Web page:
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By Dave (Basking Ridge, NJ 07920)
on September 1st, 2012

Thanks for a good conversation M. Tucker.

I certainly don’t have an answer to this. As far as I can see, the US congress is currently nothing more than an arena for hyper polarized political combat these days. We know that a rational carefully considered and planned coordinated national effort is absolutely required to most effectively combat, mitigate and adapt to global anthropogenic climate change. Such a plan needs to be designed and implemented by Washington politicians (a.k.a. our national leaders) in conjunction with a host of departments at the federal and state level. However, climate change is not even on this election year campaign agenda. Therefore my personal expectation of seeing such an effective federally mandated and coordinated national climate change / energy policy come about that also supports, leverages and rewards regional, state and local efforts and so on is, well.. about zero for the foreseeable future. It is surreal. There is increasingly clear evidence of climate change happening with some really nasty environmental consequences including this year prolonged excessive heat, widespread drought, brutal wildfires, floods and even pestilence. This year so far has been almost biblical. We can all see it. The contrast between this reality of climate change and the absence of a national majority acceptance of a direct connection to climate change is so bizarre that groups of psychologists, sociologists and media experts have and are variously researching it to try to understand it.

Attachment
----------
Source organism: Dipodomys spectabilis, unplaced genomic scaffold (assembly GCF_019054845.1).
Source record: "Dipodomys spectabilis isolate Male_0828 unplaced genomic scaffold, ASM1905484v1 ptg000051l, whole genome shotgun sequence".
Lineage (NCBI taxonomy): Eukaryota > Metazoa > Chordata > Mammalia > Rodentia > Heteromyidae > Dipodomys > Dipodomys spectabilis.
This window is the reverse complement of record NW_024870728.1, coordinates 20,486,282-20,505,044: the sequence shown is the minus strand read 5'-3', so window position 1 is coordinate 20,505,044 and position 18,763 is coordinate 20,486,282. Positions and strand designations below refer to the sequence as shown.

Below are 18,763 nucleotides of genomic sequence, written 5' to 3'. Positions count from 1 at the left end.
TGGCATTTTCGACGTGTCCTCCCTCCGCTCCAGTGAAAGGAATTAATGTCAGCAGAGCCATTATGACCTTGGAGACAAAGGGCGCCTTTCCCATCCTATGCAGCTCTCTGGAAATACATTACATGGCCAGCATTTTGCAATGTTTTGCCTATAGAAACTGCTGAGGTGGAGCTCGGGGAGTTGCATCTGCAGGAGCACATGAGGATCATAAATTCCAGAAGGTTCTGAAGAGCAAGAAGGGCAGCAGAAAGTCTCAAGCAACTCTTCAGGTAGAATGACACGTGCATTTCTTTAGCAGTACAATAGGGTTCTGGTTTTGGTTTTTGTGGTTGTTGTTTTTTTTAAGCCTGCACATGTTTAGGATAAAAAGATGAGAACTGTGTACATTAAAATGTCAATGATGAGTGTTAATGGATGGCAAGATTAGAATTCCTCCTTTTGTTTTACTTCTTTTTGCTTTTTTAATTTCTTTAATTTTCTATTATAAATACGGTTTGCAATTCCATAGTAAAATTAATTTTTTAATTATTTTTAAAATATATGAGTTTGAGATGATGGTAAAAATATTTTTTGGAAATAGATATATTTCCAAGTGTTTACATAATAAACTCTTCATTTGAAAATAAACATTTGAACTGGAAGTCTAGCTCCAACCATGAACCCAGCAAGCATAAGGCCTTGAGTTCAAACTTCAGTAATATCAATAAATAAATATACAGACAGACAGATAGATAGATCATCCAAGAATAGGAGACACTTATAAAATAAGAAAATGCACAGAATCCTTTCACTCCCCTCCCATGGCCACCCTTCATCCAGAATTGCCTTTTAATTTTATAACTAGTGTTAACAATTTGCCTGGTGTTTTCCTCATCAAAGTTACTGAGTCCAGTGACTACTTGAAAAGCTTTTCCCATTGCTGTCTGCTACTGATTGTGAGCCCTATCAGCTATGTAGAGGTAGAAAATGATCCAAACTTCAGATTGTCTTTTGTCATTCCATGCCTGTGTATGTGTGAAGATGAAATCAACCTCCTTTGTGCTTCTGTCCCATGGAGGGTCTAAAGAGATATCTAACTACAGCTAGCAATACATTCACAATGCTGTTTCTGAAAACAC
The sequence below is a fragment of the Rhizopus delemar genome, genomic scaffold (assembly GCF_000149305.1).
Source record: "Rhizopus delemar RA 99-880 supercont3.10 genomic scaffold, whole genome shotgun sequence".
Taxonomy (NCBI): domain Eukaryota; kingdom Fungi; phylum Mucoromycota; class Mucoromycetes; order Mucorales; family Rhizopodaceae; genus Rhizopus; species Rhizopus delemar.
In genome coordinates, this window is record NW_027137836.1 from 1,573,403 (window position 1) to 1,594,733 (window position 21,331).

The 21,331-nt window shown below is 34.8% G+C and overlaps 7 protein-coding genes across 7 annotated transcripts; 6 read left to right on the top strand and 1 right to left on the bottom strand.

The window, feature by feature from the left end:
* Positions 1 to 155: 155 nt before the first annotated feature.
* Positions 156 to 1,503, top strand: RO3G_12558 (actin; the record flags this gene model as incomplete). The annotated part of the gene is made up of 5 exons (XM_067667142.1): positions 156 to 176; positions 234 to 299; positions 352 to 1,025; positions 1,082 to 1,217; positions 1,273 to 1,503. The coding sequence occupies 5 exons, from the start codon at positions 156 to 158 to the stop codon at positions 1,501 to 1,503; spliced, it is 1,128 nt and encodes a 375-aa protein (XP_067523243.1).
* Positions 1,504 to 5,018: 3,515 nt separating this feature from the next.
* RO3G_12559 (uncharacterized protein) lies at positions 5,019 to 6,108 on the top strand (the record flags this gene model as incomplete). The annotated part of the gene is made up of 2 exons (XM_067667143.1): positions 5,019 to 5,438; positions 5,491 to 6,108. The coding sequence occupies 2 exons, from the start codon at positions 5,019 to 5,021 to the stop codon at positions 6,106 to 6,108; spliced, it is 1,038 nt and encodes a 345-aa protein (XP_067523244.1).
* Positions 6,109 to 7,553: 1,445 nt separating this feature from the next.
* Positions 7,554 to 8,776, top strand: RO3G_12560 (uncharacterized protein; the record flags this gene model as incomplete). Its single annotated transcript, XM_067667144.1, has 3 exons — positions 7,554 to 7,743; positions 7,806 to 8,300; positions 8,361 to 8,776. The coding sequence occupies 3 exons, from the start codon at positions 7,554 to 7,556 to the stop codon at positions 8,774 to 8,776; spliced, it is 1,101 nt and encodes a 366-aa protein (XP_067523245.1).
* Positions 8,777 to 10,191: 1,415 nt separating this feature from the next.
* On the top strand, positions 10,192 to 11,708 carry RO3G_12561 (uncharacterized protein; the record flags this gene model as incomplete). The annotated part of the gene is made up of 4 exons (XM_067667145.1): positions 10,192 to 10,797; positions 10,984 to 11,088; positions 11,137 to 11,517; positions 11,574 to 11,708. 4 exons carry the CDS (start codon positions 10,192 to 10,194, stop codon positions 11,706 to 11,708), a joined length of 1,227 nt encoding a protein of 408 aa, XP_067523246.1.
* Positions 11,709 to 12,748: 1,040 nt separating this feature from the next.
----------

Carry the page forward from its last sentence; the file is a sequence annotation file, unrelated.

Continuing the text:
So, anyway, here we all are talking about this while for some reason key politicians in the US, with the absurd assumption that scientific facts and predictions about climate change are somehow optional and up for them to debate and tear down, have effectively managed to erase or at least temporarily suppress the topic from the national political election year debate. They have been remarkably effective in doing this. ‘Upstart’ climatologists and rational members of the general public with concerns about climate change seem to have been either cowed into silence or short-changed on this topic.

It bears stating and restating until everyone gets it. Politicians are not qualified in climatology, physics and so on because they are not climatologists and physicists. No politician will therefore ever have any valid technical contribution to make about anything scientific and certainly anything so complex as climate change. To me the current spectacle of the Republican Party versus climate change is in many ways like a modern version of the Vatican versus Galileo in the 17th century. And we know how well that worked out. The Vatican only recently apologized. That was nice of them. It only took 300 years or so. Compared with that, the Republican core right denier camp has only had a few decades to digest climate change. C’mon now, where’s your patience M. ?